A few weeks ago in Portland, Ore. a woman in pink plastic hair curlers asked if Little Irvy did any tricks. "Yeah, he does one trick and he does it real well," Jerry said. "He plays dead." Hardly had she left before a sedate, well-dressed older gentleman inquired: "Do they take him out and let him exercise in an aquarium every now and then?" Such sorts have periodically sicced societies for the prevention of cruelty to animals on Malone. Others have asked Charlotte in the ticket booth if peanuts could be obtained so that they might feed Little Irvy. Still others, extreme self-humbugs, have simply cursed her graphically for exhibiting a dead whale.
Charlotte is a pretty, 25-year-old redhead who met Jerry when she was working in a Visalia bank. This was a good place to meet, since Jerry's roller-coaster business career has made him at home in loan departments. Bright and friendly, she has learned to shrug off the vitriol. "It used to bother me," Charlotte says, "but then I've seen people get mad at free shows, so at last I just decided it wasn't us—it was them—and I forgot about it."
Jerry says: "People want to know, why don't you put DEAD WHALE in big letters on the side of your truck, and I tell you I don't put DEAD WHALE in big letters on the side of my truck for the same reason that banks don't put 12� INTEREST in big letters on their front windows."
Anyway, Jerry views Little Irvy as more of an adjunct to institutional education, and the 4�-minute recorded lecture that a visitor hears while inspecting Little Irvy details various habits, dimensions and peccadilloes of whales. Such as, "He is not dangerous, but capable of swallowing a man over 200 pounds." Jerry is disappointed to hear that the Smithsonian has no real whale on display and he toys with the idea of offering them Little Irvy when his traveling days are through.
Already Malone is looking ahead to an especially sophisticated whale show that would ply a more cosmopolitan circuit than Little Irvy's tour of shopping centers and fairs. "Now, when I get my second whale," Jerry says, his blue eyes dancing, "I'm going to get me a professor to travel with it and make it real educational. We'll play schools and colleges. I was thinking maybe I'll get a much bigger whale than Little Irvy and cut it in two and carry it in a set of doubles—that's a cab pulling two trailers linked together. I'll have to work it all out but then I'd have it so you could look right inside the whale, and when you got out of there, hey, you'd know whales."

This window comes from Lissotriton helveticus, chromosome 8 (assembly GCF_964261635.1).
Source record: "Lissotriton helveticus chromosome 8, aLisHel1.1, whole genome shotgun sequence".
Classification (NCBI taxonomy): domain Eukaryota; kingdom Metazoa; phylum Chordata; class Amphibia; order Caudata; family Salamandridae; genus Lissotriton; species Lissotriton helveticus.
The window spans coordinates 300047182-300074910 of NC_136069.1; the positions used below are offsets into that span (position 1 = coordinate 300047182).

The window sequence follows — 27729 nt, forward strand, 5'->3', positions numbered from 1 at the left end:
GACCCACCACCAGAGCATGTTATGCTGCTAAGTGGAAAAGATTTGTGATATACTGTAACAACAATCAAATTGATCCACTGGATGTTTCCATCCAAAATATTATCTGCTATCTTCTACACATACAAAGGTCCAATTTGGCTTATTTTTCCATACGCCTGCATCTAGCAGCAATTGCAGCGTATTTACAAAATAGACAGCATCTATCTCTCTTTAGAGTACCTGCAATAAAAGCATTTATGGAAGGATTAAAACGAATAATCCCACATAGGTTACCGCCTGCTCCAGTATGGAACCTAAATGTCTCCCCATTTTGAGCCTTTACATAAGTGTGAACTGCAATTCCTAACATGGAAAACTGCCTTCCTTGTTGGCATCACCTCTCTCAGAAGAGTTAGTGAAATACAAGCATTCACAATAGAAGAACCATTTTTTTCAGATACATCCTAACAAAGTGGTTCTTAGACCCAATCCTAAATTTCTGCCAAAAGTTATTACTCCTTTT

To help patrons become more familiar with whales now, Malone not only has the recording going, but little signs describing various points of interest are pasted all over Little Irvy, making him look rather as though he has been stamped for mailing by a haphazard post office employee. HERE IS WHERE LITTLE IRVY EXHALED HOT AIR WHICH CONDENSED AND TURNED TO STEAM, says one. And: IF YOU WERE TO WET LITTLE IRVY'S SKIN, IT WOULD BECOME SOFT LIKE VELVET. The latter is important, because in the dry cold of the trailer Little Irvy's skin has begun to peel with a freezer burn, making him rather unsightly. "Believe me, madam," Jerry told a suspicious matron, "if I was gonna make me a fake whale, you don't think I'd make him as ugly as this, do you?"
However, despite all the signs and other visual aids—including color pictures of Little Irvy being harpooned and the actual murder weapon itself—many whale watchers leave unimproved. In the South they depart still calling him "Little Ivory," and now, in Portland, following the most careful recorded explanation about how whales are mammals, a large woman in tight-fitting pastel slacks points and tells her barefooted son: "There, you see, that's the biggest fish in the world."
A helpful bystander, moving the six feet down from Little Irvy's 42 teeth to his glass eye, politely corrects the mother. "No, ma'am, he's not a fish, he's a mammal." The woman, turning away from an inspection of Little Irvy's fatal harpoon wound, only glares back, at last addressing herself again only to the boy. "Fish are in the sea," she tells him, and the youngster, a bit shaken by the giant squid perched on Little Irvy's back, nods gratefully at this assurance of the verities of life.
Outside now, Jerry beckons to Charlotte to abandon the ticket booth. "Come on," he says, "we got to pull a Hank Snow." Hank Snow sang a big hit once called I'm Moving On. It takes an hour or so to strike the set, to pull the sides over Little Irvy's glass window and to be on the way to the next stop, this time Winnipeg. Jerry is already in the cab, warming up Old Blue for the long trip. Charlotte starts to move out. "Well," he says, looking back fondly, "there's 8,000 more people walking around without 35� in their pockets."
The desire to see whales never seems to lag. In the 19th century the fact that they were the prime source of oil and that Melville had glamorized them with Moby Dick—who, like Little Irvy, was a sperm whale—may have accounted for the fascination. But then, and always, it is just that they are so big. For every year since 1908 the most popular exhibit at the Museum of Natural History in New York has been the replica of a blue whale, the largest creature on land or sea that God ever put the breath of life into. The newest model is 94 feet long, made of poly-urethane foam and fiber glass and it cost nearly $300,000.